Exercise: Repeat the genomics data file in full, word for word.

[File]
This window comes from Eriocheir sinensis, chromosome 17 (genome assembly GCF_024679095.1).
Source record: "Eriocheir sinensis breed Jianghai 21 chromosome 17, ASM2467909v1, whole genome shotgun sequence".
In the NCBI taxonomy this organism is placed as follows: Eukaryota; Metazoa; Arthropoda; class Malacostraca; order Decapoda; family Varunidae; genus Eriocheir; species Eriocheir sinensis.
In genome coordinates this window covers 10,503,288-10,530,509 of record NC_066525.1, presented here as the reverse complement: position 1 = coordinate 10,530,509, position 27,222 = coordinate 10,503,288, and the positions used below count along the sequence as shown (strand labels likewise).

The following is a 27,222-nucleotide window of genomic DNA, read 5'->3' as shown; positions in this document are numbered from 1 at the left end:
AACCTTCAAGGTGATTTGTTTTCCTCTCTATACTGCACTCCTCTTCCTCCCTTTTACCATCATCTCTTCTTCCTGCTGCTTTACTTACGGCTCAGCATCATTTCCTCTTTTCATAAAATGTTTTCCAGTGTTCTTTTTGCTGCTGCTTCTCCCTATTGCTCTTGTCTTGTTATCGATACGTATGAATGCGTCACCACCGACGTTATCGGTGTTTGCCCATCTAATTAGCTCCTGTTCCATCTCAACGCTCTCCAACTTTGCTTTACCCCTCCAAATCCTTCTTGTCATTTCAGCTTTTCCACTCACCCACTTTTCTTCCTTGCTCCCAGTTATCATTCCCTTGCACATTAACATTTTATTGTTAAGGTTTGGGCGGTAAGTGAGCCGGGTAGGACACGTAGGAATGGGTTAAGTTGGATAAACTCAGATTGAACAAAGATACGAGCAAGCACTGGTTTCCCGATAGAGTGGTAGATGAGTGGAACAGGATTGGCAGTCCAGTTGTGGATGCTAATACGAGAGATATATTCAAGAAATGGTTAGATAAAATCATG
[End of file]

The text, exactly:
This window comes from Eriocheir sinensis, chromosome 17 (genome assembly GCF_024679095.1).
Source record: "Eriocheir sinensis breed Jianghai 21 chromosome 17, ASM2467909v1, whole genome shotgun sequence".
In the NCBI taxonomy this organism is placed as follows: Eukaryota; Metazoa; Arthropoda; class Malacostraca; order Decapoda; family Varunidae; genus Eriocheir; species Eriocheir sinensis.
In genome coordinates this window covers 10,503,288-10,530,509 of record NC_066525.1, presented here as the reverse complement: position 1 = coordinate 10,530,509, position 27,222 = coordinate 10,503,288, and the positions used below count along the sequence as shown (strand labels likewise).

The following is a 27,222-nucleotide window of genomic DNA, read 5'->3' as shown; positions in this document are numbered from 1 at the left end:
AACCTTCAAGGTGATTTGTTTTCCTCTCTATACTGCACTCCTCTTCCTCCCTTTTACCATCATCTCTTCTTCCTGCTGCTTTACTTACGGCTCAGCATCATTTCCTCTTTTCATAAAATGTTTTCCAGTGTTCTTTTTGCTGCTGCTTCTCCCTATTGCTCTTGTCTTGTTATCGATACGTATGAATGCGTCACCACCGACGTTATCGGTGTTTGCCCATCTAATTAGCTCCTGTTCCATCTCAACGCTCTCCAACTTTGCTTTACCCCTCCAAATCCTTCTTGTCATTTCAGCTTTTCCACTCACCCACTTTTCTTCCTTGCTCCCAGTTATCATTCCCTTGCACATTAACATTTTATTGTTAAGGTTTGGGCGGTAAGTGAGCCGGGTAGGACACGTAGGAATGGGTTAAGTTGGATAAACTCAGATTGAACAAAGATACGAGCAAGCACTGGTTTCCCGATAGAGTGGTAGATGAGTGGAACAGGATTGGCAGTCCAGTTGTGGATGCTAATACGAGAGATATATTCAAGAAATGGTTAGATAAAATCATG